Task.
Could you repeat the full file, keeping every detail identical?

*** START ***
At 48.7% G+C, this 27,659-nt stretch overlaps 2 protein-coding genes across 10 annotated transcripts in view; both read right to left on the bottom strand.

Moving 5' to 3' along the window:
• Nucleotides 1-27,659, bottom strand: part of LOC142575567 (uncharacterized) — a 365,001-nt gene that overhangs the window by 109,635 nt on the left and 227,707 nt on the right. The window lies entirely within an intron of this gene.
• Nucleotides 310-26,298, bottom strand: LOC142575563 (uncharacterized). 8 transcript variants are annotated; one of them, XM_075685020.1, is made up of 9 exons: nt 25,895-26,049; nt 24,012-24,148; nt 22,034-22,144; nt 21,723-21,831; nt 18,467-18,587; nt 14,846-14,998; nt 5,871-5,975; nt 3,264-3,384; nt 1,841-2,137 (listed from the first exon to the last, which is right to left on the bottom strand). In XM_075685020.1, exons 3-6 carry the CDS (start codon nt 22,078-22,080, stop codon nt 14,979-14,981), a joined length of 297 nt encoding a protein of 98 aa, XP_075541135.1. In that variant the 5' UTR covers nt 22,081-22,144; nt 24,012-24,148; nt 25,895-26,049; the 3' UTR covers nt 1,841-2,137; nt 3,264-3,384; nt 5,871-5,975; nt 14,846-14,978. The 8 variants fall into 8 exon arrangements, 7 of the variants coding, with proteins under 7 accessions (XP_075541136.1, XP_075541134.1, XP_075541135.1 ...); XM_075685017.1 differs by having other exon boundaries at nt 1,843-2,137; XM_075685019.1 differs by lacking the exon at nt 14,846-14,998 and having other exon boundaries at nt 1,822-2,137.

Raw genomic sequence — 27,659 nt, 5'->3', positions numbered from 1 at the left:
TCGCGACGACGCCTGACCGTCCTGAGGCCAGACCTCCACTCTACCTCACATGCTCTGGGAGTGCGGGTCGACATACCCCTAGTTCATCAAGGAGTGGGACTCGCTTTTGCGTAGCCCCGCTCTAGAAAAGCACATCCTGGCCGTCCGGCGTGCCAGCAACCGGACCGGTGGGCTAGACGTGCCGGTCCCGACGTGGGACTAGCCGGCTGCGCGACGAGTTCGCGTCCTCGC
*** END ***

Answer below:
At 48.7% G+C, this 27,659-nt stretch overlaps 2 protein-coding genes across 10 annotated transcripts in view; both read right to left on the bottom strand.

Moving 5' to 3' along the window:
• Nucleotides 1-27,659, bottom strand: part of LOC142575567 (uncharacterized) — a 365,001-nt gene that overhangs the window by 109,635 nt on the left and 227,707 nt on the right. The window lies entirely within an intron of this gene.
• Nucleotides 310-26,298, bottom strand: LOC142575563 (uncharacterized). 8 transcript variants are annotated; one of them, XM_075685020.1, is made up of 9 exons: nt 25,895-26,049; nt 24,012-24,148; nt 22,034-22,144; nt 21,723-21,831; nt 18,467-18,587; nt 14,846-14,998; nt 5,871-5,975; nt 3,264-3,384; nt 1,841-2,137 (listed from the first exon to the last, which is right to left on the bottom strand). In XM_075685020.1, exons 3-6 carry the CDS (start codon nt 22,078-22,080, stop codon nt 14,979-14,981), a joined length of 297 nt encoding a protein of 98 aa, XP_075541135.1. In that variant the 5' UTR covers nt 22,081-22,144; nt 24,012-24,148; nt 25,895-26,049; the 3' UTR covers nt 1,841-2,137; nt 3,264-3,384; nt 5,871-5,975; nt 14,846-14,978. The 8 variants fall into 8 exon arrangements, 7 of the variants coding, with proteins under 7 accessions (XP_075541136.1, XP_075541134.1, XP_075541135.1 ...); XM_075685017.1 differs by having other exon boundaries at nt 1,843-2,137; XM_075685019.1 differs by lacking the exon at nt 14,846-14,998 and having other exon boundaries at nt 1,822-2,137.

Raw genomic sequence — 27,659 nt, 5'->3', positions numbered from 1 at the left:
TCGCGACGACGCCTGACCGTCCTGAGGCCAGACCTCCACTCTACCTCACATGCTCTGGGAGTGCGGGTCGACATACCCCTAGTTCATCAAGGAGTGGGACTCGCTTTTGCGTAGCCCCGCTCTAGAAAAGCACATCCTGGCCGTCCGGCGTGCCAGCAACCGGACCGGTGGGCTAGACGTGCCGGTCCCGACGTGGGACTAGCCGGCTGCGCGACGAGTTCGCGTCCTCGC